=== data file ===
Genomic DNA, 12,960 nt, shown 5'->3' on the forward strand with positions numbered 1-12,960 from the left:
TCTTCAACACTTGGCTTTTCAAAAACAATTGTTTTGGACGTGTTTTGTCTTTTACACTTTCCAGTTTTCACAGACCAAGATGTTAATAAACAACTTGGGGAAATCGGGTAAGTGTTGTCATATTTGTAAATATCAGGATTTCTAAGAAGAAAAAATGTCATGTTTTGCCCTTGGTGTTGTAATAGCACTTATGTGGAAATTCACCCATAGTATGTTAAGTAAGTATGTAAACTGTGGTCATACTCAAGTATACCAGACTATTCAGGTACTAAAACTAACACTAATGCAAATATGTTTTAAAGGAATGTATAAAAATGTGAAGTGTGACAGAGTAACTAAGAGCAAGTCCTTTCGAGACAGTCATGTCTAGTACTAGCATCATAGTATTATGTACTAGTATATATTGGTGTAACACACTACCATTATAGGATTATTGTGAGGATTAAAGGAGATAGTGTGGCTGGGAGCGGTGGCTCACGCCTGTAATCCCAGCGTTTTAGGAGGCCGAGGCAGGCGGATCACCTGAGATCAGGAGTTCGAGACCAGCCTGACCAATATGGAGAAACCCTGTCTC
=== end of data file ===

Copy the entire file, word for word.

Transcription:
Genomic DNA, 12,960 nt, shown 5'->3' on the forward strand with positions numbered 1-12,960 from the left:
TCTTCAACACTTGGCTTTTCAAAAACAATTGTTTTGGACGTGTTTTGTCTTTTACACTTTCCAGTTTTCACAGACCAAGATGTTAATAAACAACTTGGGGAAATCGGGTAAGTGTTGTCATATTTGTAAATATCAGGATTTCTAAGAAGAAAAAATGTCATGTTTTGCCCTTGGTGTTGTAATAGCACTTATGTGGAAATTCACCCATAGTATGTTAAGTAAGTATGTAAACTGTGGTCATACTCAAGTATACCAGACTATTCAGGTACTAAAACTAACACTAATGCAAATATGTTTTAAAGGAATGTATAAAAATGTGAAGTGTGACAGAGTAACTAAGAGCAAGTCCTTTCGAGACAGTCATGTCTAGTACTAGCATCATAGTATTATGTACTAGTATATATTGGTGTAACACACTACCATTATAGGATTATTGTGAGGATTAAAGGAGATAGTGTGGCTGGGAGCGGTGGCTCACGCCTGTAATCCCAGCGTTTTAGGAGGCCGAGGCAGGCGGATCACCTGAGATCAGGAGTTCGAGACCAGCCTGACCAATATGGAGAAACCCTGTCTC